One of Colombia's most beautiful areas, El Cocuy National Natural Park was for years too dangerous to visit. No more.
Instead of building a wall on the US-Mexico border, a landscape architect calls for restoring the Rio Grande and turning its course into an international park – an idea first proposed in the 1930s.
Within the next month, the Trump administration may move to abolish or shrink up to two dozen national monuments. Our experts explain why these sites matter and whether presidents can undo them.
A recent study finds that noise from human activities is intruding into many parks and other protected areas. Creating quiet zones and noise corridors can help reduce impacts from noise pollution.
Trump wants to scale back national monuments on federal lands in the name of boosting the economy. But this would undo decades of investments to manage our cultural and ecological resources.
The U.S. owes much of its prosperity to investment in public goods like highways, parks and schools. Trump's budget poses a threat to these goods, which have already been on the decline.
You'd hope we wouldn't flatten the pyramids to build a highway. But that's exactly what's happening to the world's natural heritage sites.
Since 1992, an area of land two-thirds the size of Australia has been converted to human use.
We know very little about Australia's most threatened plants.
American ginseng, a slow-growing native plant long used in traditional medicine, was abundant in colonial times. Now illegal harvesting and other stresses are pushing it close to extinction.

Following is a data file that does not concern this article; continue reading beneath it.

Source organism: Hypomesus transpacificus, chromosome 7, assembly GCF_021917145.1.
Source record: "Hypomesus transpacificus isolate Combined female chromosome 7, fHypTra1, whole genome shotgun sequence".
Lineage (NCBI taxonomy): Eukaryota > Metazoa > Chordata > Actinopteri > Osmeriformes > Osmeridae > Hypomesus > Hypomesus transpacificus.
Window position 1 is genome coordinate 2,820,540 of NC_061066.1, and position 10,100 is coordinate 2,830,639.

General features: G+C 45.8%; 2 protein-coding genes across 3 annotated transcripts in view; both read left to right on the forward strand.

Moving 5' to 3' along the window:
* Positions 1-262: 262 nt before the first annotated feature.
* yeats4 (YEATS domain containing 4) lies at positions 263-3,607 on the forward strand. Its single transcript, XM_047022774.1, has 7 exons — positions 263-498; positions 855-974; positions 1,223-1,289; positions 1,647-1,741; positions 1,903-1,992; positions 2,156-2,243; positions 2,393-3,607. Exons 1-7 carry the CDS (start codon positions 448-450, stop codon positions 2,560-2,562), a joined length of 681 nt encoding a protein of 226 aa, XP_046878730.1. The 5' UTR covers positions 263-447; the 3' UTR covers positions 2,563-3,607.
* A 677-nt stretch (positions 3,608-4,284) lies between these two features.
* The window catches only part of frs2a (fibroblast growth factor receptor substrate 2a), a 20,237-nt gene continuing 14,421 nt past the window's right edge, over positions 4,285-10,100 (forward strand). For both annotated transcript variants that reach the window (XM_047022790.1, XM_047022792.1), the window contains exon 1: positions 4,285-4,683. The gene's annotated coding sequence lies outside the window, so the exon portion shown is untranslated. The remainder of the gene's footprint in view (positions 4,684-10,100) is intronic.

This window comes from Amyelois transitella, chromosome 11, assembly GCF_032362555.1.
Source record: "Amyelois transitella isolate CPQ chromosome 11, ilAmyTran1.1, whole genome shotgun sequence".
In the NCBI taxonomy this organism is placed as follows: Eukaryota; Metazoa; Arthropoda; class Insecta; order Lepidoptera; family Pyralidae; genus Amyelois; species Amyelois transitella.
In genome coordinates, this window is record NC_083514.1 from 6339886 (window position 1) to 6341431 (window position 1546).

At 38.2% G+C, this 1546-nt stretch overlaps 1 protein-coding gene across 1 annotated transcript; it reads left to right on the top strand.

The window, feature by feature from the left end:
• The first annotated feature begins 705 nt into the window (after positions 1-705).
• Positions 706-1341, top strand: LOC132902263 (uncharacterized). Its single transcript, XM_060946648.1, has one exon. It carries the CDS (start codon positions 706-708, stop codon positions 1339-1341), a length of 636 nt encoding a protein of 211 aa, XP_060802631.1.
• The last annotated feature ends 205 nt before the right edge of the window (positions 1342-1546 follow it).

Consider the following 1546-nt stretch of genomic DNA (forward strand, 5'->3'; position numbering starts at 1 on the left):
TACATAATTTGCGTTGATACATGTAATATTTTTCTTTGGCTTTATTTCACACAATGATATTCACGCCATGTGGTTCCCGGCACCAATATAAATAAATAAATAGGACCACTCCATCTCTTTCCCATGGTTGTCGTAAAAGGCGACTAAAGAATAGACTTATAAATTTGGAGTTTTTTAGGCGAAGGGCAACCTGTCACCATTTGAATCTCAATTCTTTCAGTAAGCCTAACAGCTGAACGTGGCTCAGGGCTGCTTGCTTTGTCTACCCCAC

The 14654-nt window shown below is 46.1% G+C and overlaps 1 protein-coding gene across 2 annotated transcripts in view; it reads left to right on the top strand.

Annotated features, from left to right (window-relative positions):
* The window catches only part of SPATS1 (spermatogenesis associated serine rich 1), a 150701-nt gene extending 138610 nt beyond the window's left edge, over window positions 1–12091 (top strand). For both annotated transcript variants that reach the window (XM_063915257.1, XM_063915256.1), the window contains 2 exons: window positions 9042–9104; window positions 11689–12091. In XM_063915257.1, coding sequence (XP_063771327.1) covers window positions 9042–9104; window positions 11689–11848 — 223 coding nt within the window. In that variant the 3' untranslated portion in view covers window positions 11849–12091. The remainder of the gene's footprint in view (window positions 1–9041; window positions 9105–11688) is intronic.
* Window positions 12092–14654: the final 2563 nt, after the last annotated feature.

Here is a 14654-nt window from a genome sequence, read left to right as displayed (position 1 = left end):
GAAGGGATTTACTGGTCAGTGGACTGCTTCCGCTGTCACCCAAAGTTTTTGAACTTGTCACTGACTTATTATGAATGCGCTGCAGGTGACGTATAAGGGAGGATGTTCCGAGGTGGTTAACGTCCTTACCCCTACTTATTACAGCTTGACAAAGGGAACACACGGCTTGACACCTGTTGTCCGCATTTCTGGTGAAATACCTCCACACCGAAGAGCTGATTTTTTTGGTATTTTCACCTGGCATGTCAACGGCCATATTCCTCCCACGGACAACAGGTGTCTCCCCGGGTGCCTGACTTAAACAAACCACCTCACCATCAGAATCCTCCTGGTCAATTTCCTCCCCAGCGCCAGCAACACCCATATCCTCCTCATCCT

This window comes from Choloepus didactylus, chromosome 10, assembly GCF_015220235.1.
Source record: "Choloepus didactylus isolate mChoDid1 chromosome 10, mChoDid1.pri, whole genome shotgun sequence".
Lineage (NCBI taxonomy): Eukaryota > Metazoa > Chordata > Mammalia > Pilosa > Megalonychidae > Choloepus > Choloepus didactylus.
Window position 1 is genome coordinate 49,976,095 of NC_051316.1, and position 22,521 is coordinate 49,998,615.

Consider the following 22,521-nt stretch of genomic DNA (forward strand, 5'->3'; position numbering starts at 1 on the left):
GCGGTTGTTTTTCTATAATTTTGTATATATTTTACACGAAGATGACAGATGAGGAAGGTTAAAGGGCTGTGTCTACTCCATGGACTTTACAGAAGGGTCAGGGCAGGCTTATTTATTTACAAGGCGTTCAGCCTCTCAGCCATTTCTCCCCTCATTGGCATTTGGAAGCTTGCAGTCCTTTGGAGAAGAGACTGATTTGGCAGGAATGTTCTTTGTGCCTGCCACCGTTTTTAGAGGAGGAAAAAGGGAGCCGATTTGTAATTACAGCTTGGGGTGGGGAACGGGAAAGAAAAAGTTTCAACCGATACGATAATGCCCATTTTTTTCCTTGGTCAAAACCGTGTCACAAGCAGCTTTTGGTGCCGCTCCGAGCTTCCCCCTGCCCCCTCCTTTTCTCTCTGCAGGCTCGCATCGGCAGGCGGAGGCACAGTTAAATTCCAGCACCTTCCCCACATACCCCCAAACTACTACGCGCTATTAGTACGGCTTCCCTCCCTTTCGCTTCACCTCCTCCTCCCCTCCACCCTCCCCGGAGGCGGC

Horses need to be removed from Australia's mountains. The debate now is around ethics and their role in Australian culture.
New research shows protected areas are doing well at protecting large, iconic wildlife, but less well at helping smaller species.
The National Park Service's principal climate scientist explains why the parks are important laboratories for climate change research, and how climate change is altering the parks.
The Papahānaumokuākea Marine National Monument is huge win for preservation, but it also poses outsized management challenges for the National Park Service.
As the National Park Service turns 100 years old, two conservation scholars and former park rangers respond to critics who support privatizing national parks or putting them under state control.
60% of the world’s largest carnivores and herbivores are classified as being threatened with extinction
When we think of national parks, many people picture geysers or mountain peaks. But the park system also protects historic sites and objects that show how the U.S. has evolved into a diverse society.
A study estimates that Americans would pay $92 billion yearly in extra taxes to protect national parks. But the Trump Administration's budget calls for cuts.
The 1906 Antiquities Act gives presidents unilateral power to protect land as national monuments. The law has saved important places, but has also fueled intense conflicts over land control.
Why do Americans revere the Grand Canyon? It taught us to look at nature in a new way, and to respect iconic places by leaving them alone.